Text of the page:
Toronto program pays Latino high school students to study peers

A group of 20 Toronto secondary students from Spanish-speaking families are part of a pilot project aimed at tackling the dropout rate among the city's Latino teens, who are said to quit partly because they discouraged by negative stereotypes, according to a recent study. The students, some of whom are at risk of dropping out, are taking a Grade 12 course every Saturday from February until June -- for which they receive $25 each week -- to design a research project into the links between immigration, happiness, and why so many of their peers drop out. The students get paid from the University of Toronto's education faculty, which runs the course with the Toronto District School Board. ParentCentral.ca

uToronto redesigns alumni website

The University of Toronto recently redeveloped its alumni website, among whose features is a series of video portraits of more than 20 distinguished alumni, who share how the institution helped shape their personalities, develop their interests, and lead them on the path to rewarding careers. The site includes an RSS feed of alumni news, links to alumni-related social media accounts, and articles from U of T Magazine. uToronto alumni website

College Board affected by online security breach

The College Board, the company behind the SAT and advanced placement exams, is among dozen of high-profile companies whose customers' e-mail addresses may have been exposed due to a security breach at Epsilon, the world's largest distributor of permission-based e-mail. The College Board says Epsilon informed the company that first and last names and e-mail addresses of certain College Board customers were among those exposed by the breach. Epsilon does not store sensitive information such as Social Security numbers or credit card data, so none of this information was at risk. The College Board has posted a checklist on its site to help individuals identify fraudulent e-mails. Vancouver Sun | College Board website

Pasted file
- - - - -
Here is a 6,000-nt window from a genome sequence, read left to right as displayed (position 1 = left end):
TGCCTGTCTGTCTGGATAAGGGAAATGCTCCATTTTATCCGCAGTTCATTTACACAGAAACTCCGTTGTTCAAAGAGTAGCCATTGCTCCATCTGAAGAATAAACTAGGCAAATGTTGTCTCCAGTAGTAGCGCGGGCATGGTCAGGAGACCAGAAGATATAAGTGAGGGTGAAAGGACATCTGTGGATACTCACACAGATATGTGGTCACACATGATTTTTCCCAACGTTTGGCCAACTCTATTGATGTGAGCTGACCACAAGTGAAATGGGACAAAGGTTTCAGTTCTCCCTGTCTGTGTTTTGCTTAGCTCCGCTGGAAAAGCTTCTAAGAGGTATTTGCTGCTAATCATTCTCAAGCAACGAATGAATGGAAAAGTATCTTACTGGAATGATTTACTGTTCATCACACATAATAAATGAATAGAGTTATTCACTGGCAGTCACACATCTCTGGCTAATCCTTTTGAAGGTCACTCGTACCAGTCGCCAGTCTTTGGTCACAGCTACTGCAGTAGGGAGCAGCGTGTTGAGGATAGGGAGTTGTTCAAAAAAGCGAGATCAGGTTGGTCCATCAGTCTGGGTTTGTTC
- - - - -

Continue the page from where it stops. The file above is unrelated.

US study finds significant "summer melt" among low-income students

New research from Harvard University observes significant "summer melt" -- students who commit to enrol at a given institution but then don't do so -- among low-income students, especially those planning to enrol in community college. Among the possible implications of the paper's findings is that high school counsellors need to stay in touch with low-income students over the summer, to watch for signs of melt so that intervention is possible. The researchers also suggest using social networking as a means to stay in touch with these students and help them deal with last-minute obstacles to enrolment. Inside Higher Ed

US report marks progress on improving graduate education

Yesterday the US-based Council of Graduate Schools (CGS) released a progress report on the steps universities, government agencies, and industry organizations have taken in response to the council's 2010 white paper, "The Path Forward," which warned that the US risks losing its eminence in doctoral education. To learn more about specific outcomes and impacts from the paper, CGS conducted a survey of its member institutions, and the results fell into 5 broad categories: influencing critical decision processes; changing priorities; creating new communication channels; shaping evaluation metrics; and introducing new programs. CGS notes that several recent policy initiatives reflect the relevance and impact of the paper, such as the American Competes Reauthorization Act of 2010, which will support several new programs meant to improve doctoral education in the sciences. The Chronicle of Higher Education (free access) | Read the progress report